JEFFERSON CITY, Mo. – The Missouri Senate plans to debate on Tuesday a budget proposal that cuts spending for seniors, people with mental illness and foster children as well as making a major policy change – it budgets lump sum amounts that state departments could allocate rather than specific amounts for each program.
Senate Appropriations Committee Chairman Kurt Schaefer’s fiscal year 2016 budget proposal creates lump sum grants for most services within the Department of Social Services, Department of Mental Health and Department of Health and Senior Services.
It cuts $130 million in general revenue from the House proposal for most programs within those departments.
Schaefer said last week the cuts would leave the budgets of the departments higher than actual spending in fiscal year 2014. But the combined totals of the three departments would be lower than 2014 by about $69 million and below the current fiscal year ending June 30 by about $35 million, according to the Senate proposals and previous budgets.
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Budget director Linda Luebbering said the proposed cuts would be magnified because departments would also get less in federal matching funds, increasing the total amount of the cuts to about $300 million. She said spending has increased because of greater need.
“The departments are serving more seniors, more people with disabilities, more people with mental illness, more foster kids,” Luebbering said. “Even if spending is up a little bit, it’s because demand for their services are up. It’s not like they’ve got extra money for fun stuff.”
The three departments administer many social welfare programs – including the Medicaid health program for the poor, cash assistance, food stamps, in-home and community services for people with disabilities and foster care for children. Together, they account for nearly half of every dollar of general revenue the state spends.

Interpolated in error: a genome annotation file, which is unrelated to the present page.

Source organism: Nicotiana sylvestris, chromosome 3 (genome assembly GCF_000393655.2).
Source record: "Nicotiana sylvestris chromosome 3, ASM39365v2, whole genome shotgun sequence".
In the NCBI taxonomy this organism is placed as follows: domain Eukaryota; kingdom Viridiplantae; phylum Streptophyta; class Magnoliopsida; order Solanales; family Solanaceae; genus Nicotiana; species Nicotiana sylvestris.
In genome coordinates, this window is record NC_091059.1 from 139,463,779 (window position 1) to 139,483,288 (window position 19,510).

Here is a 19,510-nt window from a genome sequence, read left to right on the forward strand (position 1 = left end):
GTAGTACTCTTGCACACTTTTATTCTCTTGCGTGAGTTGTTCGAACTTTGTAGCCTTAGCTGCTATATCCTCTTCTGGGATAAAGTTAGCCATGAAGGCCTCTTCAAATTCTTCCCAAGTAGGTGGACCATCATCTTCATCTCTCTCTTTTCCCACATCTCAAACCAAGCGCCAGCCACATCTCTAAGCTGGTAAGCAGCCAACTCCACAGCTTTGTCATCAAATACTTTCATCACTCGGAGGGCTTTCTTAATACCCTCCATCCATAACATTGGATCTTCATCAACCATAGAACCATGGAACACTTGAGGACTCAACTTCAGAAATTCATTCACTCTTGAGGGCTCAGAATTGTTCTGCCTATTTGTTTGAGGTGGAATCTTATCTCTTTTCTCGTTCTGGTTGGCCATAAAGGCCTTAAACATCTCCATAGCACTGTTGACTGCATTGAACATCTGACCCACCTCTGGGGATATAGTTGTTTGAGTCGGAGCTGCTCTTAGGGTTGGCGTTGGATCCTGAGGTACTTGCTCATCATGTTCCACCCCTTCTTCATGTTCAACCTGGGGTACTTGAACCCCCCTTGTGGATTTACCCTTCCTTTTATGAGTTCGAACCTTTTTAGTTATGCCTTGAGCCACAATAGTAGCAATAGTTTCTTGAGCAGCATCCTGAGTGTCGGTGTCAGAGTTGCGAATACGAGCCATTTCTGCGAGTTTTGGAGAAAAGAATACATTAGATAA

Schaefer said the unsustainable growth of these departments needs to be reined in. Departments frequently request more than they need, leading to “fluff” in their budgets, he said.
“They have a lot of money that they have built into these lines that they just don’t need,” Schaefer said. “They’re not going to tell us where to find it. It just doesn’t work that way.”
A lump sum style plan for the entire Missouri budget was last floated in 2003.
That House Republican proposal was criticized as passing the buck on spending cuts and was eventually rewritten by the Senate before it got to the governor’s desk. It reflected a similar frustration to the one expressed by Schaefer now. Then, department directors under then-Gov. Bob Holden, a Democrat, generally refused to suggest cuts as requested by House Republican leaders.
The House Budget Committee Chairman at the time was Carl Bearden, now head of conservative advocacy group United for Missouri. He said the proposal coming out of the Senate, which has previously been more bound to tradition, gives it a better shot of moving forward.
“There is a lot of frustration in the Legislature and particularly here in the budget that departments aren’t being as forthright as they should be,” Bearden said.
The three departments have spent more than 99 percent of general revenue in fiscal year 2013 and 2014.
Departments do request more authority to spend possible federal dollars, Luebbering said, but they rarely do not use any general revenue.
The largest general revenue funded programs in the Department of Social Services are child welfare programs for abused or neglected children, Medicaid and child care subsidies for low-income working parents, Department of Social Services spokeswoman Rebecca Woelfel said.
The department has seen growth in the number of abused and neglected children as well as growth in Medicaid enrollment – currently at its highest since May 2012 – Woelfel said. Higher costs have also been driven by increasing costs of drugs in the Medicaid program, which primarily serves children, the elderly, blind and individuals with disabilities.
Department of Mental Health spokeswoman Debra Walker said state psychiatric hospitals are already above occupancy. Community-based support for people with developmental disabilities, treatment for those with chronic health conditions and mental health issues and substance abuse treatment programs would also be affected by the proposed cuts, she said.
“Missouri also has growth each year in the number of individuals with developmental disabilities that go into crisis due to the death of a caregiver, a worsening medical condition or other circumstances,” she said in a written statement.
Demand for services has never been greater, according to Department of Health and Human Services spokesman Ryan Hobart. Cuts would affect home-delivered meals for seniors, health coverage for Missouri residents with HIV/AIDS and disease tracking and surveillance, Hobart said in an email.